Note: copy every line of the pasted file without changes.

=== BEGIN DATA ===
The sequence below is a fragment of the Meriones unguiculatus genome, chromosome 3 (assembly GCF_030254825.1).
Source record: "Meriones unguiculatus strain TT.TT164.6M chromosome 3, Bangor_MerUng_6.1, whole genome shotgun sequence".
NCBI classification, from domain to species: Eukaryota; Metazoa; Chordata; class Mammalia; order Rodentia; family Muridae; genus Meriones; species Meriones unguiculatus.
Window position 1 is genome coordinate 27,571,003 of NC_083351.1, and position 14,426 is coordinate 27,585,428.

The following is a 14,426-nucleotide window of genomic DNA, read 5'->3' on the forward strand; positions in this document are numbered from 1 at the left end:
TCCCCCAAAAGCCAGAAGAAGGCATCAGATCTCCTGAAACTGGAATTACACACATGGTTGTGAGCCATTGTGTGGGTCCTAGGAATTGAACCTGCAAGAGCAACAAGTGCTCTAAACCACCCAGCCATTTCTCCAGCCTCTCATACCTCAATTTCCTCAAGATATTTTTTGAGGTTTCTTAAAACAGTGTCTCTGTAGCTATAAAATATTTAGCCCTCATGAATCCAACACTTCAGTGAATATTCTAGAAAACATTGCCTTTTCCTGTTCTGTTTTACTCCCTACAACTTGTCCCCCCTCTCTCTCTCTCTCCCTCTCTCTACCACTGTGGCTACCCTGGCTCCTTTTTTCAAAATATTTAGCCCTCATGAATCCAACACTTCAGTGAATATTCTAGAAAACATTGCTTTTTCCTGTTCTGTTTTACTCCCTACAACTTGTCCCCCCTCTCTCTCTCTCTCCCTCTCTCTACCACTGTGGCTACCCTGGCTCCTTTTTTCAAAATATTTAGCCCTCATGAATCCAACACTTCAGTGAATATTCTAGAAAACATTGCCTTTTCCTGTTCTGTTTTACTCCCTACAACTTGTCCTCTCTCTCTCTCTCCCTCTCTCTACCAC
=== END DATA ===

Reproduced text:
The sequence below is a fragment of the Meriones unguiculatus genome, chromosome 3 (assembly GCF_030254825.1).
Source record: "Meriones unguiculatus strain TT.TT164.6M chromosome 3, Bangor_MerUng_6.1, whole genome shotgun sequence".
NCBI classification, from domain to species: Eukaryota; Metazoa; Chordata; class Mammalia; order Rodentia; family Muridae; genus Meriones; species Meriones unguiculatus.
Window position 1 is genome coordinate 27,571,003 of NC_083351.1, and position 14,426 is coordinate 27,585,428.

The following is a 14,426-nucleotide window of genomic DNA, read 5'->3' on the forward strand; positions in this document are numbered from 1 at the left end:
TCCCCCAAAAGCCAGAAGAAGGCATCAGATCTCCTGAAACTGGAATTACACACATGGTTGTGAGCCATTGTGTGGGTCCTAGGAATTGAACCTGCAAGAGCAACAAGTGCTCTAAACCACCCAGCCATTTCTCCAGCCTCTCATACCTCAATTTCCTCAAGATATTTTTTGAGGTTTCTTAAAACAGTGTCTCTGTAGCTATAAAATATTTAGCCCTCATGAATCCAACACTTCAGTGAATATTCTAGAAAACATTGCCTTTTCCTGTTCTGTTTTACTCCCTACAACTTGTCCCCCCTCTCTCTCTCTCTCCCTCTCTCTACCACTGTGGCTACCCTGGCTCCTTTTTTCAAAATATTTAGCCCTCATGAATCCAACACTTCAGTGAATATTCTAGAAAACATTGCTTTTTCCTGTTCTGTTTTACTCCCTACAACTTGTCCCCCCTCTCTCTCTCTCTCCCTCTCTCTACCACTGTGGCTACCCTGGCTCCTTTTTTCAAAATATTTAGCCCTCATGAATCCAACACTTCAGTGAATATTCTAGAAAACATTGCCTTTTCCTGTTCTGTTTTACTCCCTACAACTTGTCCTCTCTCTCTCTCTCCCTCTCTCTACCAC